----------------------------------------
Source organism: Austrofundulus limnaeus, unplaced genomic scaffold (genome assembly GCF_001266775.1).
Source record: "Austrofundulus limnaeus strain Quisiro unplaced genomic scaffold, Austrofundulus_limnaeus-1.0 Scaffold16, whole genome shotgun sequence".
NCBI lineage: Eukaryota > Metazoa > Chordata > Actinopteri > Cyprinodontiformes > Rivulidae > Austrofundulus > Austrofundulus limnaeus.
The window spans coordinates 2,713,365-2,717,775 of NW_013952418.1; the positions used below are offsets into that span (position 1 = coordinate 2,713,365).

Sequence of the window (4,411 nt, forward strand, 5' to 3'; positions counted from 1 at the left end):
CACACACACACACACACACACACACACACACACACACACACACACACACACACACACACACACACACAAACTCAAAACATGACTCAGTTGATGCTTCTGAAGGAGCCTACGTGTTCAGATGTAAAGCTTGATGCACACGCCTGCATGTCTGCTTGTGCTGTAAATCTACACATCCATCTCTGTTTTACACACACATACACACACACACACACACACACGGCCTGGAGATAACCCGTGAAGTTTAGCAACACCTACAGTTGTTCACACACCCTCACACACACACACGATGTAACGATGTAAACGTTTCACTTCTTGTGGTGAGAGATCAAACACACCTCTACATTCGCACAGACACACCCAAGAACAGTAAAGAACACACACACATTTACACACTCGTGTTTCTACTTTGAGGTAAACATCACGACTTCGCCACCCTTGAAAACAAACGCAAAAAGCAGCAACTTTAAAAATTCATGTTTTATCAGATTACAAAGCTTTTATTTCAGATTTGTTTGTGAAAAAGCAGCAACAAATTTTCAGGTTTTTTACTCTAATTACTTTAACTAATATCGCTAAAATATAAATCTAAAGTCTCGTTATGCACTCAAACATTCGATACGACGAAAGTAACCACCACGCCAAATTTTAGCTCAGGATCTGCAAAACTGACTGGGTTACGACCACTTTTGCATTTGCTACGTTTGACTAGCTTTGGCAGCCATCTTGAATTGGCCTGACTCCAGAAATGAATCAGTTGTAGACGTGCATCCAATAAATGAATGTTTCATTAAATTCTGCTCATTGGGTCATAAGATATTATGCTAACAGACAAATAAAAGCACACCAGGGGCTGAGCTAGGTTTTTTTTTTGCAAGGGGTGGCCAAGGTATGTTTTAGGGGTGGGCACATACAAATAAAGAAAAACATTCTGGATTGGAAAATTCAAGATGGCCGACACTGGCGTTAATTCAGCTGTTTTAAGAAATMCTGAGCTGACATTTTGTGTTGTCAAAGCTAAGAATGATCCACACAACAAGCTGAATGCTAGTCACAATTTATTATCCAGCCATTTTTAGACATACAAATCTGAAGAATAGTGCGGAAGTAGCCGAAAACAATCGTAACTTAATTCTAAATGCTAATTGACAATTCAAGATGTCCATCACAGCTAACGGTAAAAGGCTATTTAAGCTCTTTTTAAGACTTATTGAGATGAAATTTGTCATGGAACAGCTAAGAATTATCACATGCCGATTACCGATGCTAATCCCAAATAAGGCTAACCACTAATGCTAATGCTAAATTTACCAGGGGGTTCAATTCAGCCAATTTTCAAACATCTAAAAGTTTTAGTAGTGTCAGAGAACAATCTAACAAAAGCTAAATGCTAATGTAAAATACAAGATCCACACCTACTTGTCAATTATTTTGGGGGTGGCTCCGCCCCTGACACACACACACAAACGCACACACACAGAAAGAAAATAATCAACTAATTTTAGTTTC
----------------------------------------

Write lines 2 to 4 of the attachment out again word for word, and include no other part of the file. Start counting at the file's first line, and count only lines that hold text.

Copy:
Source record: "Austrofundulus limnaeus strain Quisiro unplaced genomic scaffold, Austrofundulus_limnaeus-1.0 Scaffold16, whole genome shotgun sequence".
NCBI lineage: Eukaryota > Metazoa > Chordata > Actinopteri > Cyprinodontiformes > Rivulidae > Austrofundulus > Austrofundulus limnaeus.
The window spans coordinates 2,713,365-2,717,775 of NW_013952418.1; the positions used below are offsets into that span (position 1 = coordinate 2,713,365).